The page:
We wanted to share with families about how we have been taking up discussions about the Orange Shirt focus for the week.
All year long, as part of our School Development Plan, we have been focussing on empathy and respect. Our Well-being for Learning instructional actions and outcomes have included:
· Developing a common language about what respect looks like, sounds like, feels like
· Discussing effective strategies for teaching social skills
· Planning purposeful interactions with students to practice social emotional skills
· With students, staff have developed social emotional skills and vocabulary including empathy, respect, self-advocacy, and self-control
· Staff have modelled respectful communication with students
· Students can provide examples of respectful words and actions
· Students participated in school-wide story telling event and had opportunities to give and receive feedback in a respectful way
This work will be reflective in the following two ways:
1. The percentage of students who feel that students respect each other will increase (Alberta Education Assurance Survey)
2. The percentage of students who have Exemplary (EX) on the report card stem “Treats others with respect and compassion" will increase (report card data January and June 2021)
Our whole school inquiry question this year has been 'What can we learn from the land?" which has helped foster a deeper understanding of the land and developed a new found respect for nature. Learning from the land is part of our work of incorporating Indigenous ways of knowing within our teaching and learning (as part of CBE's Education Plan). We have been using the CBE's Indigenous Newsletter to guide some of our learning about plants and animals and their significance to the land. This work has been led by our Grade four French Immersion students.
We have acknowledged Orange Shirt day in September, Metis Week in November, Winter Solstice in December, and we used the Medicine Wheel for Mental Health Week in May. We will continue our work with Orange Shirt week this week as part of demonstrating empathy with residential school survivors, and we look forward to acknowledging Summer Solstice on June 21.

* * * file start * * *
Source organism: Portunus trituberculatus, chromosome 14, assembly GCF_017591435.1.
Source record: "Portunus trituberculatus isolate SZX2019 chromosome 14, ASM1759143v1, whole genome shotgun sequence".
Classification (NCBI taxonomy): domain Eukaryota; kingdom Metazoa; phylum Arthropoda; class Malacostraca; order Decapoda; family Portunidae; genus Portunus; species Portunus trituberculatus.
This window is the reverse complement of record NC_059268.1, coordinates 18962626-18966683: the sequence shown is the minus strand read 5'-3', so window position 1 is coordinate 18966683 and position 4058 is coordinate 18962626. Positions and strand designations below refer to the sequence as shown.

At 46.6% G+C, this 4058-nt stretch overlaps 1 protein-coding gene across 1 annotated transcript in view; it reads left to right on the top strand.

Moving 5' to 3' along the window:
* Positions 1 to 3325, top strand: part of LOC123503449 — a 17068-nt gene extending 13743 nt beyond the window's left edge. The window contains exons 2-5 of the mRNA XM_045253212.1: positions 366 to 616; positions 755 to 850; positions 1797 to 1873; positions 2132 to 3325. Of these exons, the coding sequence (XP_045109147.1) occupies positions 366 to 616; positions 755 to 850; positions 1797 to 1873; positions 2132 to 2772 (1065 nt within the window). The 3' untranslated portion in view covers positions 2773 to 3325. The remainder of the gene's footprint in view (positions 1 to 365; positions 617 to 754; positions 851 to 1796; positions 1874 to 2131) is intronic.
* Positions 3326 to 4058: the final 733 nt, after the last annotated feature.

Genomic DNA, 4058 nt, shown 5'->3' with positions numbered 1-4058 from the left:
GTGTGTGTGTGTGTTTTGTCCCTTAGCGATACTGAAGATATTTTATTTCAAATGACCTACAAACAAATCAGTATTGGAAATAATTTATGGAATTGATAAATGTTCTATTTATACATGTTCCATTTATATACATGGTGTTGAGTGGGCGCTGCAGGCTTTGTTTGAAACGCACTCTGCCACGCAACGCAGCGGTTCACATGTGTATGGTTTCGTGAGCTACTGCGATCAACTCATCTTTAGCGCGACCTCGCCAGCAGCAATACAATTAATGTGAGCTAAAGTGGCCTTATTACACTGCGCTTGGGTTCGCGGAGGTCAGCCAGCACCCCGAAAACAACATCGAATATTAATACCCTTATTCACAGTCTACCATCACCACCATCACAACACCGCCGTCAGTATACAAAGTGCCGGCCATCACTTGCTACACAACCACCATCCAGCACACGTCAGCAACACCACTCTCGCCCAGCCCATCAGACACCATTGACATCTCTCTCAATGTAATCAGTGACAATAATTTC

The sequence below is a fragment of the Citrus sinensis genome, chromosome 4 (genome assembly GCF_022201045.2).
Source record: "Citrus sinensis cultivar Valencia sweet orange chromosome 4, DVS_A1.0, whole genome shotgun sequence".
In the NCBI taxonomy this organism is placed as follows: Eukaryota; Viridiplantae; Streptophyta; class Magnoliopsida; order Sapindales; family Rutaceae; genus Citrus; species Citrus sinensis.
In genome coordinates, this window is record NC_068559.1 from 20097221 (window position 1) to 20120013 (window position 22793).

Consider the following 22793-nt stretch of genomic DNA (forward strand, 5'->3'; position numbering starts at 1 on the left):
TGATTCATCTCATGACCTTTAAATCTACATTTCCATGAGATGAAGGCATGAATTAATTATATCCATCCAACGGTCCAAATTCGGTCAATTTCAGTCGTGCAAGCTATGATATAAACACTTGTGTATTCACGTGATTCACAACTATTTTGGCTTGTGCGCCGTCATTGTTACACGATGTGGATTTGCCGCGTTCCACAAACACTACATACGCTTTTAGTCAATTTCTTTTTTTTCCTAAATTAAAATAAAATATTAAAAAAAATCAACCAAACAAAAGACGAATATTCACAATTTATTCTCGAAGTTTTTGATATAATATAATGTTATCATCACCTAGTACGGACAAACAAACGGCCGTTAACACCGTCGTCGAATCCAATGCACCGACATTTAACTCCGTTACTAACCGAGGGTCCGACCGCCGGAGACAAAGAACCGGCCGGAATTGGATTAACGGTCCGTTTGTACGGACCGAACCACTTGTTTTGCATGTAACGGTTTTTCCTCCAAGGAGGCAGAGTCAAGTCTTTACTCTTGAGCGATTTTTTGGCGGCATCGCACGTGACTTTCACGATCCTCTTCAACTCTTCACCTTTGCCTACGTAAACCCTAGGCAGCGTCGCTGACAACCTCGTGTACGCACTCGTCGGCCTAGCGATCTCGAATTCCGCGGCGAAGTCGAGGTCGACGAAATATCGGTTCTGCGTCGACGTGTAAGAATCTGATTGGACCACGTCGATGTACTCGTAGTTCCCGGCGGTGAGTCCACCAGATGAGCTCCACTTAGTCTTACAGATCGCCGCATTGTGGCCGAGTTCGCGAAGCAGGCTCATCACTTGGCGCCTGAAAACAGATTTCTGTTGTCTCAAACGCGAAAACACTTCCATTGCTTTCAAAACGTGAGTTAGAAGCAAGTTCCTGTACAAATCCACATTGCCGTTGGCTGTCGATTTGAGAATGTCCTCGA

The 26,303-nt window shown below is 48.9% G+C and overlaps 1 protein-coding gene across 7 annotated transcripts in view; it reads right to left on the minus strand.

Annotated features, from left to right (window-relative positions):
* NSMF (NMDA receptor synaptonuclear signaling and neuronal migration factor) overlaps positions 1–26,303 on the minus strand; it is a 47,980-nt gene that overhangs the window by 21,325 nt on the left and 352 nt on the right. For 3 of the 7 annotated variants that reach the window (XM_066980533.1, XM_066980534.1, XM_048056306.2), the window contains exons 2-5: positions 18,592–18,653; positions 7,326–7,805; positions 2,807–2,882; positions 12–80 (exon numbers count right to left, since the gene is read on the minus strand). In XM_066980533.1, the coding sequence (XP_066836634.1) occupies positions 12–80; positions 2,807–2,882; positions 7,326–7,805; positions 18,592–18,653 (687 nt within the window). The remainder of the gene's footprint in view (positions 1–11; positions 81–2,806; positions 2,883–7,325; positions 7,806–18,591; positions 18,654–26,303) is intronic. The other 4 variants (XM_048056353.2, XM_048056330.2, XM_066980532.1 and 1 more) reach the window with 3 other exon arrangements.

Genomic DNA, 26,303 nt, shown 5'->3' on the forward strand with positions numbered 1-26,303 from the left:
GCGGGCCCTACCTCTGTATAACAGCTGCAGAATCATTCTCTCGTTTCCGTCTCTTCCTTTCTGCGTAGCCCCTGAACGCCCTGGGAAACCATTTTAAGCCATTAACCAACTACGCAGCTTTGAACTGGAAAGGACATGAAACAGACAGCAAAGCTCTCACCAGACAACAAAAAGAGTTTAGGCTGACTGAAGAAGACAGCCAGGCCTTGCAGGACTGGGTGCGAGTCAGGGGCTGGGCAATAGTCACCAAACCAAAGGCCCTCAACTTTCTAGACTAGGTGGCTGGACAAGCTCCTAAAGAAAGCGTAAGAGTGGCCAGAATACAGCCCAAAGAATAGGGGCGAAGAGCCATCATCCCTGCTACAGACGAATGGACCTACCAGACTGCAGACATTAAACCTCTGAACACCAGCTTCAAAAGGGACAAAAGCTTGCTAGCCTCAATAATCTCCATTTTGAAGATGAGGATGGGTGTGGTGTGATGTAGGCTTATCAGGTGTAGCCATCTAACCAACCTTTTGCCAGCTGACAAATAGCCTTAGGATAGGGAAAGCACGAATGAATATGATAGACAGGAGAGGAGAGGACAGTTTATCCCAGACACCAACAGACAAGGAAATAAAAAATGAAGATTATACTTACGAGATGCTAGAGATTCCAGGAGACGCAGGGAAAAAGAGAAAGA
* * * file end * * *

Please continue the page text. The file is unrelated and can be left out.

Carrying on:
We have approached this learning all year by accessing age appropriate resources that are recommended for a K-4 setting. Some of the resources we have used are:
· All are Welcome by Alexandra Penfold, Suzanne Kaufman
· I Am Human: A book of empathy by Susan Verde
· Say Something! By Peter H. Reynolds
· Stolen Words by Melanie Florence
· When We Are Kind by Monique Gray Smith
· The Sharing Circle by Theresa “Corky" Larsen-Jonasson
· Phillys's Orange Shirt by Phyllis Webstad
Our work this year has had an authentic approach to learning about empathy and respect. In light of the events this week, and CBE encouraging staff and students to wear an orange shirt to show solidarity with residential school survivors and help send the message that every child matters, we feel that our students are well versed in understanding what this means. All year long, and this week specifically, teachers have guided class discussions and sharing circles with a focus on the following:
· Every child matters
· School is a safe place to be
· How we can use the medicine wheel to take care of ourselves and each other
· What we can do to make everyone feel welcomed at JJ
· What we can do to make everyone feel safe and honored at school each day (a sense of belonging)
We encourage all families take up the discussion of belonging, and what it means to say that Every Child Matters at school. As adults, we recognize that the events of the Kamloops Indian Residential School Burial Site are hard to hear and even harder to understand. When students ask complex questions concerning details that are not age appropriate about what they may hear on the news, through side conversations, or possibly as playground talk, please be assured that we are encouraging them to ask you. We respect every parent's decision in how they choose to inform their children about current events. Within the walls of the classrooms, we are working very hard to help students understand only what is developmentally appropriate for their age. Teachers have done an outstanding job facilitating conversations and redirecting the more complex questions to private conversations and to talk to their parents.
We encourage you to check out the resources listed and to spend some time talking to your child(ren) about the reason why we are wearing orange this week. You'll be surprised at how empathetic and respectful children can be about such a complicated and difficult topic.
As always, please do not hesitate to reach out to me directly if you have any questions, comments or concerns. Thank you for supporting us and the growth of your child(ren) as respectful and empathetic citizens of the world.